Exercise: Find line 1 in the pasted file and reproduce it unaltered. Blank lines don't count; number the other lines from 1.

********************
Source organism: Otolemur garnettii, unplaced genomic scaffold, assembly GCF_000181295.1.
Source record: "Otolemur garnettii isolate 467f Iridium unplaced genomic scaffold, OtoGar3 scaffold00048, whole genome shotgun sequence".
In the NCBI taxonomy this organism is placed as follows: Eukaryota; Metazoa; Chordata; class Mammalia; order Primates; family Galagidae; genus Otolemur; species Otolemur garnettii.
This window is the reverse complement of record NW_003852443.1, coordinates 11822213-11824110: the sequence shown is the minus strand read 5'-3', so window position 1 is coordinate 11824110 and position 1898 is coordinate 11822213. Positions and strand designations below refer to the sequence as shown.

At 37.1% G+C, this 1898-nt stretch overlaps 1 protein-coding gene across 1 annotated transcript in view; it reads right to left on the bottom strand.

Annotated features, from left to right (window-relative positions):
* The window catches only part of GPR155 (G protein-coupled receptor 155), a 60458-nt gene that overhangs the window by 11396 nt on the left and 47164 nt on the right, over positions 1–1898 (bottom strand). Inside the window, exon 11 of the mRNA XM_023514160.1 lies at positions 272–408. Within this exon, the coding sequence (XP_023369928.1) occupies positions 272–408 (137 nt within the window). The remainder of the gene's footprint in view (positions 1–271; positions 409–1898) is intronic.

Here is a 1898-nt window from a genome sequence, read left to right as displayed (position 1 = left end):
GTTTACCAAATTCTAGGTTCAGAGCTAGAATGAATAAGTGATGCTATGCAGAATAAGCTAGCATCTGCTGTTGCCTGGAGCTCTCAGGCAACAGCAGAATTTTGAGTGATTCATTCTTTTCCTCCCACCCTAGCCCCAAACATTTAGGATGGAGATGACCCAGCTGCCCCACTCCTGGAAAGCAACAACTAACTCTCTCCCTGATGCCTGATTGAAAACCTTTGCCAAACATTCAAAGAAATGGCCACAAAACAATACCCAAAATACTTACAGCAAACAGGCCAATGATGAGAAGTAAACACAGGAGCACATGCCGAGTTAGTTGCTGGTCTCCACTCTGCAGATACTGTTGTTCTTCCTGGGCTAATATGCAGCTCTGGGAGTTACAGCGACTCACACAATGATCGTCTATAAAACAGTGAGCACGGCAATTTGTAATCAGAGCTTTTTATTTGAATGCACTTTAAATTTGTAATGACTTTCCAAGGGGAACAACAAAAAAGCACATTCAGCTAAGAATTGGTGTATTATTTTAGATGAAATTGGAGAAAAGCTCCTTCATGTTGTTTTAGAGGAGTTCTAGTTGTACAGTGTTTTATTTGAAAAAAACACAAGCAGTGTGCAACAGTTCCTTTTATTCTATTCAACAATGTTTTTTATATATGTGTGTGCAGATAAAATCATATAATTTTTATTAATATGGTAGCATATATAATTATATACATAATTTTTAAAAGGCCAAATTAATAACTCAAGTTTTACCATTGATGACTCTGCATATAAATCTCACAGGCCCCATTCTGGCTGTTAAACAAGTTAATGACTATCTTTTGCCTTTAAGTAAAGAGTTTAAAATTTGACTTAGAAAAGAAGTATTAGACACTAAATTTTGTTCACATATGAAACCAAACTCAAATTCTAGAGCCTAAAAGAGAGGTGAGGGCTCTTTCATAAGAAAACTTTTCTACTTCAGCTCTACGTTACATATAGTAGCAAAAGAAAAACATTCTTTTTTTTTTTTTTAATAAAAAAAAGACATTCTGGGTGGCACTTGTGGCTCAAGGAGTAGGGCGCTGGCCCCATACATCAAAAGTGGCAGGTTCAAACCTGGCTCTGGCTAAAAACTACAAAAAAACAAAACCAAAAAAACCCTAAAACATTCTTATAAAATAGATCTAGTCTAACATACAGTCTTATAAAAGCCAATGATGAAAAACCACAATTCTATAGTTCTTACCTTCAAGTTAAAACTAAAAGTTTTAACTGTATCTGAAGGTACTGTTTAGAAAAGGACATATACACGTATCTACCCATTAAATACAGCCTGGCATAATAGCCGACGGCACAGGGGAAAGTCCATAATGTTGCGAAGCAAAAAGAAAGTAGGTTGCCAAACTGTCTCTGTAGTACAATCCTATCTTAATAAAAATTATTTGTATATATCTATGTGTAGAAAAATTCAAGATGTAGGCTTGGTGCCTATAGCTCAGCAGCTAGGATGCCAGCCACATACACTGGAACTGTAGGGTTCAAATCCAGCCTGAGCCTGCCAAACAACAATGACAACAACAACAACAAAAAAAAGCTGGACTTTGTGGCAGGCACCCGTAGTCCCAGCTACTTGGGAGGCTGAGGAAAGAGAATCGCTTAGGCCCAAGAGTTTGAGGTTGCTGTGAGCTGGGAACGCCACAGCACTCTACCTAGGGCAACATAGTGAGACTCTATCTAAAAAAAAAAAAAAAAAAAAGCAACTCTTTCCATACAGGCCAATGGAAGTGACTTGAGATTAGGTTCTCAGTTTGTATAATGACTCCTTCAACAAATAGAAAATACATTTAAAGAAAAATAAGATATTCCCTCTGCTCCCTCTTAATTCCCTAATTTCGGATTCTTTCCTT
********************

Source organism: Otolemur garnettii, unplaced genomic scaffold, assembly GCF_000181295.1.